Certain vaccine protocols may be recommended depending on your dog’s type of lifestyle; factors that will be considered is whether your dog frequents dog parks, groomers, day cares or kenneling facilities. It is essential to remember your puppy should start receiving vaccinations as young as 8 weeks old, your veterinarian can help you develop the proper protocol for your animal. The following vaccines (DA2PP and Rabies) are considered core and are always recommended to be kept up to date:

  • Distemper virus: This is a widespread, contagious and fatal viral illness with no known cure in dogs. This virus can be spread through the air and with direct contact. It attacks the respiratory, gastrointestinal and nervous systems leading to diarrhea, vomiting, pneumonia, seizures and paralysis. Treatment for the disease unfortunately is focused on only alleviating symptoms.
  • Adenovirus: This virus has two types which the vaccination incorporates. Type 1 which can cause life threatening liver disease (hepatitis) along with severe damage of the kidneys, spleen, and gastrointestinal tract which can lead to bloody diarrhea. Type 2 causes severe eye and upper respiratory disease leading to severe respiratory signs.
  • Parainfluenza: This is a highly contagious upper respiratory virus that is contracted through the air making it easily spread when dogs are housed together. This virus is a known contributor to the disease known as kennel cough. The signs noted include a persistent cough, nasal discharge, fever, lethargy and loss of appetite.
  • Parvovirus: This is a highly contagious, fast-acting virus with a high fatality rate. This virus causes severe vomiting and bloody diarrhea and it especially dangerous in young dogs, but all unvaccinated dogs are at risk of contracting this severe disease. This virus is extremely hardy and can survive long periods of time in every type of environment. There is no cure but early intensive treatment increases the chance of survival.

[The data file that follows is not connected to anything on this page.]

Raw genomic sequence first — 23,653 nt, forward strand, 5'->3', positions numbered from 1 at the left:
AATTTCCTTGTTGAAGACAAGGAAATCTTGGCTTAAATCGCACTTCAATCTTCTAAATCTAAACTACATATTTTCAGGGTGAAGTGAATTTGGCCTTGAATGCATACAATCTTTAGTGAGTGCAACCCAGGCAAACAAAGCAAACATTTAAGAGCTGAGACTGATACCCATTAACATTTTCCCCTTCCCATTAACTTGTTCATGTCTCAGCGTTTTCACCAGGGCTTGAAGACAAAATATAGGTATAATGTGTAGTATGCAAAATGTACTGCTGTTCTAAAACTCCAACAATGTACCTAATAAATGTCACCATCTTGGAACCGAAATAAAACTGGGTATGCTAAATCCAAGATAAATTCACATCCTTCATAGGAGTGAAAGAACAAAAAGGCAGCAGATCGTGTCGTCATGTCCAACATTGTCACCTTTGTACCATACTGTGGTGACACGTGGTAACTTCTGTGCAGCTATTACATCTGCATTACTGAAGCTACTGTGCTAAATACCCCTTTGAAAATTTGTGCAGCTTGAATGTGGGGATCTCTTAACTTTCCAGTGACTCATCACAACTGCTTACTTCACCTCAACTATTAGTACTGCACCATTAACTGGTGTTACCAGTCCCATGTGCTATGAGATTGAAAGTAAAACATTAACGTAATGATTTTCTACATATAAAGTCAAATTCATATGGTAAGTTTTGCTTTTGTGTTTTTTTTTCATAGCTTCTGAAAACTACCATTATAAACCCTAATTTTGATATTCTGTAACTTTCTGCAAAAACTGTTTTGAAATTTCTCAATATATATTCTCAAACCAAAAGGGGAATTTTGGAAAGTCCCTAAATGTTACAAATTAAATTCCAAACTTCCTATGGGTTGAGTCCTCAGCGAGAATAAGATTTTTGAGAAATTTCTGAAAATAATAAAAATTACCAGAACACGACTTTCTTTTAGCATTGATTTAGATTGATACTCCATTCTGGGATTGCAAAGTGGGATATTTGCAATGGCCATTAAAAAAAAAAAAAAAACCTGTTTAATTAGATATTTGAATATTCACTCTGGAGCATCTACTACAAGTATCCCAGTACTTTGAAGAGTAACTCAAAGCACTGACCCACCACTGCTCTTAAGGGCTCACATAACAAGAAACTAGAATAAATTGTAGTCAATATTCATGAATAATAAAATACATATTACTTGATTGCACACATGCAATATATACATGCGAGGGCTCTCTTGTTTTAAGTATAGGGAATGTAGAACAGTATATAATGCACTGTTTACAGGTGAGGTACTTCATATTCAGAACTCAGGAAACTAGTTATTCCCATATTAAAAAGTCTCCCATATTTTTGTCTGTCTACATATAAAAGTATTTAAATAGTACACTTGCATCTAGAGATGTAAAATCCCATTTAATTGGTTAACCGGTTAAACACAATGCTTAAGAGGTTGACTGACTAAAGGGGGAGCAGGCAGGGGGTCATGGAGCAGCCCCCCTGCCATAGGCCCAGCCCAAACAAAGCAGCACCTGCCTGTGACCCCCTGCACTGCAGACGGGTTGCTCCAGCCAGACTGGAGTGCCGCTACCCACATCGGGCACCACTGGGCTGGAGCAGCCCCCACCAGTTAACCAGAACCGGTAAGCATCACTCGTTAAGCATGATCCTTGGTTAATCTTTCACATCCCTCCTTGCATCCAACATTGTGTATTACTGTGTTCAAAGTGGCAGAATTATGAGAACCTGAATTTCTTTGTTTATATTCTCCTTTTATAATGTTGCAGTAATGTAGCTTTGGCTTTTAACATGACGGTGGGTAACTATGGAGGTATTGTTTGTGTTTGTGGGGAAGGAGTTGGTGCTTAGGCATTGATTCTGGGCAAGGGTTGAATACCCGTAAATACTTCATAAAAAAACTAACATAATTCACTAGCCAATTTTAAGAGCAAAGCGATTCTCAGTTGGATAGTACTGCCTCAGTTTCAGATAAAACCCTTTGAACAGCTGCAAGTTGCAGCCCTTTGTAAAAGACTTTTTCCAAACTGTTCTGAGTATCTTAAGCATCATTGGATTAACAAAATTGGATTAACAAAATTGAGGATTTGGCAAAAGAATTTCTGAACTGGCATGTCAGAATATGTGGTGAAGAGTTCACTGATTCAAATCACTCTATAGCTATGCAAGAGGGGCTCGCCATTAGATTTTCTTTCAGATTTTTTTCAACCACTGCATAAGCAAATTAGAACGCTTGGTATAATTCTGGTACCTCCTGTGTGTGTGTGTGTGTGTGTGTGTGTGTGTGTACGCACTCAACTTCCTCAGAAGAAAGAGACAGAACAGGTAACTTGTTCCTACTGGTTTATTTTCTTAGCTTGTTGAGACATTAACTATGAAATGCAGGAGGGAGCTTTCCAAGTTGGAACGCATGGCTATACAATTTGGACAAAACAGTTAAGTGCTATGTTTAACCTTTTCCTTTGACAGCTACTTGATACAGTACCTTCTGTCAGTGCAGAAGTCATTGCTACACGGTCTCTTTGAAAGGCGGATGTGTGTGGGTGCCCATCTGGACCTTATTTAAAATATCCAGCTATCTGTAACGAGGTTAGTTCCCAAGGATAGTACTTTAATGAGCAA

• Rabies: This is a viral disease that carries a serious public health risk as it is 100% fatal to cats, dogs and even humans. It attacks the central nervous system and causes grave neurological problems leading to death. Having your animal up to date on this vaccination is extremely important. This virus is transmitted through the bite of an infected animal. If your non vaccinated animal was to ever bite a human, a mandatory quarantine period would be required by law. Routine vaccination is the key to controlling this dreaded disease.

The following vaccines listed below are optional and should be discussed with your veterinarian based on your dog’s routine:

  • Coronavirus: This disease is more of concern to puppies rather than adult dogs as puppies are particularly susceptible to this disease. This is a contagious viral infection of the gastrointestinal tract leading to severe vomiting and diarrhea.
  • Bordetella (Kennel Cough): This is an extremely contagious infection that causes upper respiratory disease in dogs. This bacterium is easily transmitted through direct contact or in the air, causing a persistent dry hacking cough. This vaccine may be recommended to you if your dog’s lifestyle increases its chances of contracting the disease. This includes dogs that are boarded frequently or regularly visit groomers or dog parks.